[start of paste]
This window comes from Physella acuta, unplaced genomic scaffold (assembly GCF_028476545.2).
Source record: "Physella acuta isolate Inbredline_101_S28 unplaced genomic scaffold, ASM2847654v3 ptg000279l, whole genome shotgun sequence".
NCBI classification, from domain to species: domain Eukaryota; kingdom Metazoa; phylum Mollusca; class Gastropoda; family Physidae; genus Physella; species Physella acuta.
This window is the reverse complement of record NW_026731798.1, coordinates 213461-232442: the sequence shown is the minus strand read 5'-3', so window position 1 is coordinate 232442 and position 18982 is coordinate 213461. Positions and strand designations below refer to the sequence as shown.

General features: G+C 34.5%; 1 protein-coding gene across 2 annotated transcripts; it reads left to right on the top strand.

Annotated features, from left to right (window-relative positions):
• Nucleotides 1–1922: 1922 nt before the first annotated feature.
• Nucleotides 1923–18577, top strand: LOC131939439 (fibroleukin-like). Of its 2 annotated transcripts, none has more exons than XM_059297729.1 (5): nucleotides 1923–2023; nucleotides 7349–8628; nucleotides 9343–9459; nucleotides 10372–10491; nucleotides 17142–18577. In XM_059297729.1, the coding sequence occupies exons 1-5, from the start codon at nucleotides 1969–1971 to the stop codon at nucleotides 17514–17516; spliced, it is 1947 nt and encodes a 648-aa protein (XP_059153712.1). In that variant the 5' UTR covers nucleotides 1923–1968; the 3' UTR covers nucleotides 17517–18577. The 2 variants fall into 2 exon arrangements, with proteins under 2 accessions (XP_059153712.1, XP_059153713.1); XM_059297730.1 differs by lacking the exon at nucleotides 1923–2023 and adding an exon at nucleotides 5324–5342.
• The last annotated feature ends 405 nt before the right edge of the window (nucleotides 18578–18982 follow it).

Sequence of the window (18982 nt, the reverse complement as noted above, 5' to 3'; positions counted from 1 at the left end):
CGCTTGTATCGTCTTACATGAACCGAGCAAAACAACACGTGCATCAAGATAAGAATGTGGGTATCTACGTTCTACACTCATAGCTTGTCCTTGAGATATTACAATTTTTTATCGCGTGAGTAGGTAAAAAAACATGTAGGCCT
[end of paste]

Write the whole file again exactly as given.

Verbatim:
This window comes from Physella acuta, unplaced genomic scaffold (assembly GCF_028476545.2).
Source record: "Physella acuta isolate Inbredline_101_S28 unplaced genomic scaffold, ASM2847654v3 ptg000279l, whole genome shotgun sequence".
NCBI classification, from domain to species: domain Eukaryota; kingdom Metazoa; phylum Mollusca; class Gastropoda; family Physidae; genus Physella; species Physella acuta.
This window is the reverse complement of record NW_026731798.1, coordinates 213461-232442: the sequence shown is the minus strand read 5'-3', so window position 1 is coordinate 232442 and position 18982 is coordinate 213461. Positions and strand designations below refer to the sequence as shown.

General features: G+C 34.5%; 1 protein-coding gene across 2 annotated transcripts; it reads left to right on the top strand.

Annotated features, from left to right (window-relative positions):
• Nucleotides 1–1922: 1922 nt before the first annotated feature.
• Nucleotides 1923–18577, top strand: LOC131939439 (fibroleukin-like). Of its 2 annotated transcripts, none has more exons than XM_059297729.1 (5): nucleotides 1923–2023; nucleotides 7349–8628; nucleotides 9343–9459; nucleotides 10372–10491; nucleotides 17142–18577. In XM_059297729.1, the coding sequence occupies exons 1-5, from the start codon at nucleotides 1969–1971 to the stop codon at nucleotides 17514–17516; spliced, it is 1947 nt and encodes a 648-aa protein (XP_059153712.1). In that variant the 5' UTR covers nucleotides 1923–1968; the 3' UTR covers nucleotides 17517–18577. The 2 variants fall into 2 exon arrangements, with proteins under 2 accessions (XP_059153712.1, XP_059153713.1); XM_059297730.1 differs by lacking the exon at nucleotides 1923–2023 and adding an exon at nucleotides 5324–5342.
• The last annotated feature ends 405 nt before the right edge of the window (nucleotides 18578–18982 follow it).

Sequence of the window (18982 nt, the reverse complement as noted above, 5' to 3'; positions counted from 1 at the left end):
CGCTTGTATCGTCTTACATGAACCGAGCAAAACAACACGTGCATCAAGATAAGAATGTGGGTATCTACGTTCTACACTCATAGCTTGTCCTTGAGATATTACAATTTTTTATCGCGTGAGTAGGTAAAAAAACATGTAGGCCT